Stephen Colbert starts a PAC, FEC smacks him around......

Discussion in 'Politics' started by Trajan, May 19, 2011.

  1. Trajan
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    Trajan conscientia mille testes

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    comedy gold.......;) Colbert gets pwned.


    Stephen Colbert's Free Speech Problem
    The comedian runs up against campaign-finance law in an attempt to lampoon the Supreme Court.


    snip-


    The hilarity began last month, when Mr. Colbert began to have difficulty setting up his PAC, which is a group that can raise money to run political ads or make contributions to candidates. So he called in Trevor Potter, a former Federal Elections Commission (FEC) chairman who is now a high-powered Washington lawyer.

    Mr. Potter delivered some unfunny news: Mr. Colbert couldn't set up his PAC because his show airs on Comedy Central, which is owned by Viacom, and corporations like Viacom cannot make contributions to PACs that give money to candidates. As Mr. Potter pointed out, Mr. Colbert's on-air discussions of the candidates he supports might count as an illegal "in-kind" contribution from Viacom to Mr. Colbert's PAC.

    All was not lost, however. As Mr. Potter explained, the comedian might still be able to set up a "Super PAC," a group that can raise unlimited sums of money as long as it spends it only on independent ads, without donating at all to candidates. Super PACs exist because of another case that proponents of campaign-finance law despise, SpeechNow.org v. FEC.

    snip-

    On May 11, Mr. Potter returned with more bad news: Viacom didn't like Mr. Colbert's plan because his on-air commentary might still amount to a contribution from Viacom to his Super PAC. It's difficult to place a dollar value on airtime, so a reporting mistake could put both Viacom and Mr. Colbert in legal hot water. Isn't campaign-finance law funny?

    snip-

    "Why does it get so complicated to do this? I mean, this is page after page of legalese," Mr. Colbert lamented. "All I'm trying to do is affect the 2012 election. It's not like I'm trying to install iTunes."

    Well, that's pretty much what the nonprofit group Citizens United said to the Supreme Court in the case that Mr. Colbert is trying so hard to lampoon.

    snip-
    . As the Supreme Court noted in Citizens United, federal laws have created "71 distinct entities" that "are subject to different rules for 33 different types of political speech." The FEC has adopted 568 pages of regulations and thousands of pages of explanations and opinions on what the laws mean. "Legalese" doesn't begin to describe this mess.

    So what is someone who wants to speak during elections to do? If you're Stephen Colbert, the answer is to instruct high-priced attorneys to plead your case with the FEC: Last Friday, he filed a formal request with the FEC for a "media exemption" that would allow him to publicize his Super PAC on air without creating legal headaches for Viacom.


    How's that for a punch line? Rich and successful television personality needs powerful corporate lawyers to convince the FEC to allow him to continue making fun of the Supreme Court. Hilarious.
    :lol:


    more at-

    Steve Simpson and Paul Sherman: Stephen Colbert's Free Speech Problem - WSJ.com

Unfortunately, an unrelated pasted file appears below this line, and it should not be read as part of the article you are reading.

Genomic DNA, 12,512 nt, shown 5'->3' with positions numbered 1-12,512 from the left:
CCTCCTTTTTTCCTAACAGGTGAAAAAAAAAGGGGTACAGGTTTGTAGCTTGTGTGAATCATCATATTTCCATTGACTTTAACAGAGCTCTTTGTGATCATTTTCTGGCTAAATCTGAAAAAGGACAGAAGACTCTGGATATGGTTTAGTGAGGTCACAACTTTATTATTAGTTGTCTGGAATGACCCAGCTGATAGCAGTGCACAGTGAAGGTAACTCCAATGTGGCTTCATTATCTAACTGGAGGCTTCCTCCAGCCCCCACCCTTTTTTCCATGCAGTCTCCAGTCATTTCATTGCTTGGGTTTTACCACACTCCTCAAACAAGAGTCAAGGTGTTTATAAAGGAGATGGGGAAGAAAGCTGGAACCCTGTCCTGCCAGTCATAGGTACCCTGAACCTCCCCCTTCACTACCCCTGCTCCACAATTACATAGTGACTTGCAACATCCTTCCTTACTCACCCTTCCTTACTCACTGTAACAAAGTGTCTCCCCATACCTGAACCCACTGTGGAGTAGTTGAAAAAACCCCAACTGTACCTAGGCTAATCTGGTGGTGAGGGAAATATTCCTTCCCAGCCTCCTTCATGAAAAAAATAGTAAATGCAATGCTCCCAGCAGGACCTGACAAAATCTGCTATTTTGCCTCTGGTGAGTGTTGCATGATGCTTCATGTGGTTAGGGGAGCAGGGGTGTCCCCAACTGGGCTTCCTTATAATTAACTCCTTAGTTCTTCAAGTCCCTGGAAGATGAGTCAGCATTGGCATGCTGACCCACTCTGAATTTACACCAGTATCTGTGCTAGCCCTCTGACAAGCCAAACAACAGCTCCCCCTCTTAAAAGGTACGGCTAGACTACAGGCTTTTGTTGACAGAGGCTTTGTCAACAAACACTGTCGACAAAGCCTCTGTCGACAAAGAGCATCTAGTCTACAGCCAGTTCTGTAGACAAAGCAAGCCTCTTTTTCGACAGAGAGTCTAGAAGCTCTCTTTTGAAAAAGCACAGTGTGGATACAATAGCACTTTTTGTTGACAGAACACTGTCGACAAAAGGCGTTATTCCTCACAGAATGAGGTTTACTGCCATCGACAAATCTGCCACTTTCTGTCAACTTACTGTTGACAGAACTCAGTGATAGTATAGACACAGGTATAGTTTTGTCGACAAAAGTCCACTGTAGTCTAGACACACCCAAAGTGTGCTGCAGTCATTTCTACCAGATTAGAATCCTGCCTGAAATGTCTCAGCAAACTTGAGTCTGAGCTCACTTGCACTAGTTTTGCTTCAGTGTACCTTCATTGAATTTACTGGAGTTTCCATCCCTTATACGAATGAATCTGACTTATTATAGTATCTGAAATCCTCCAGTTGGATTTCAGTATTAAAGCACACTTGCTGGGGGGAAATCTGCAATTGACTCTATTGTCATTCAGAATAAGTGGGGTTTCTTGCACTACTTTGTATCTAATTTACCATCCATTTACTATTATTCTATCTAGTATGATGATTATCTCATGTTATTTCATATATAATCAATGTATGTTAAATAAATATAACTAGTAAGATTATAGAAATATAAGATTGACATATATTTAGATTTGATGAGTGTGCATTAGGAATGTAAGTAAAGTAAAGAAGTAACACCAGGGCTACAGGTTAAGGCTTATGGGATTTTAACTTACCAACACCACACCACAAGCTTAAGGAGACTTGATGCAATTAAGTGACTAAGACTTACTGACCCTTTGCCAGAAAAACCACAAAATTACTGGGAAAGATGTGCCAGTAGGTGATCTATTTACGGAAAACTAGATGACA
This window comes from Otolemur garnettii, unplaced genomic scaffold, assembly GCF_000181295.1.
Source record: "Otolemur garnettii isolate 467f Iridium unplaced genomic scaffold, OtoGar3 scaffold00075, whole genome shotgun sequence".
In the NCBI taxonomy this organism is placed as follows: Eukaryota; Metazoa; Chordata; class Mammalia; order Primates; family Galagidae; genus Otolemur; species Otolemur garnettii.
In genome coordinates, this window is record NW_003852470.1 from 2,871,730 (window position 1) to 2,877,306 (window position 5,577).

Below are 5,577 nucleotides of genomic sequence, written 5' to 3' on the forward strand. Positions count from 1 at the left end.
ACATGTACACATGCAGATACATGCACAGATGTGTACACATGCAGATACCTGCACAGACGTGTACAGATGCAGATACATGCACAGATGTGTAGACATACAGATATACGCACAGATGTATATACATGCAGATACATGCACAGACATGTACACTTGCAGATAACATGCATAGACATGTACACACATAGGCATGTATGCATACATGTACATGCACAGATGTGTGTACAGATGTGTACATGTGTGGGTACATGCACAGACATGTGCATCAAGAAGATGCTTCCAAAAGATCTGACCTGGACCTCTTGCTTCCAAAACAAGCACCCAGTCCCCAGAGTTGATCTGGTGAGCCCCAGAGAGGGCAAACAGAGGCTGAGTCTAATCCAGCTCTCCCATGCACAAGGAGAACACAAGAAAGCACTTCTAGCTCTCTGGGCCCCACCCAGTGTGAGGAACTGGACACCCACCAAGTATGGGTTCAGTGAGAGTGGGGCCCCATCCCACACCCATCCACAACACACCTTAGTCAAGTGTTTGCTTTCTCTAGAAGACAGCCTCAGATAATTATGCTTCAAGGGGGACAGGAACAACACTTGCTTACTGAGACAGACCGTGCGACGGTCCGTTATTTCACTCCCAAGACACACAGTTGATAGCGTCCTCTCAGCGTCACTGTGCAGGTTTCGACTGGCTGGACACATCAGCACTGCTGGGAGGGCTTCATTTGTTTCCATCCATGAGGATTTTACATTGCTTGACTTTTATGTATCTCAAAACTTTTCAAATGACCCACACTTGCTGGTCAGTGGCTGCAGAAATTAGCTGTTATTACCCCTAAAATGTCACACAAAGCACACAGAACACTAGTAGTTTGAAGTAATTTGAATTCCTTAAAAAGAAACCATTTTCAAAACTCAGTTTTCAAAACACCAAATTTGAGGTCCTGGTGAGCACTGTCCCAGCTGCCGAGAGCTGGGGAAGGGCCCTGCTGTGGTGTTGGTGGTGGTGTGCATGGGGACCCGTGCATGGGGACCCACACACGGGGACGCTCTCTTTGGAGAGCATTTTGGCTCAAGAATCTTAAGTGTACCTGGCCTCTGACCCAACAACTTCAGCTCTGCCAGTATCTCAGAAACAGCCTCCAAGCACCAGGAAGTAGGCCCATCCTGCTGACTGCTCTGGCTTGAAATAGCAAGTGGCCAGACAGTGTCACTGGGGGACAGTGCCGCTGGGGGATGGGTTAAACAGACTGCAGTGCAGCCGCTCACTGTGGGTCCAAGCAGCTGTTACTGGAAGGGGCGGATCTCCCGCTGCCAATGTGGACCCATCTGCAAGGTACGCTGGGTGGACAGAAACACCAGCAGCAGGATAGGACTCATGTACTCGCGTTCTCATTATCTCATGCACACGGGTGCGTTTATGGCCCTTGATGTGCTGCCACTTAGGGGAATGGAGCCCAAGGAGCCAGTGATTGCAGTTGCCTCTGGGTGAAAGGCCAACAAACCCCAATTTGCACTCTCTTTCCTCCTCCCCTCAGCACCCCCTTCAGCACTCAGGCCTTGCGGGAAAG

2. Truthmatters
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    HAHAHAHAHAHAHAHAHAHAHAHAH


    You and the author dont understand what he is doing do you?


    Give it some more time and you will see what the man is up to.


    He is teaching Americans about the laws by making the laws show how they work.

    Once he has his superpack in line maybe even you will understand the impact of the law.
     
  3. Truthmatters
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    Im going to be loving the results
     
  4. Trajan
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    Trajan conscientia mille testes

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    hello-
    put a human or a 'smart breed' behind the KB please...
     
  5. Trajan
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    Trajan conscientia mille testes

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    you have already missed the point then....



    *sigh* I really must discipline myself and put you on ignore....
     
  6. Avatar4321
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    Avatar4321 Diamond Member Gold Supporting Member

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    Really? Because it sounds like he's going to be challenging some campaign finance laws on the basis of free speech and press. You had a coniption fit when the Supreme Court struck down the McCain Fiengold laws in Citizens United. I don't think youll be happy if people can speak freely. You just have a history of opposing it.
     
  7. JBeukema
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  8. Truthmatters
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    Honestly, it's difficult to think of a reason why this request won't be granted under current campaign finance law. Stephen Colbert has these First Amendment rights, and Viacom can make such contributions as a legitimate press activity. So can KosMedia LLC, for that matter. Or Rupert Murdoch's News Corporation, at which point this may stop seeming so funny ...

    http://www.dailykos.com/story/2011/05/17/976495/-Colberts-trip-to-the-FEC-is-not-a-joke
     

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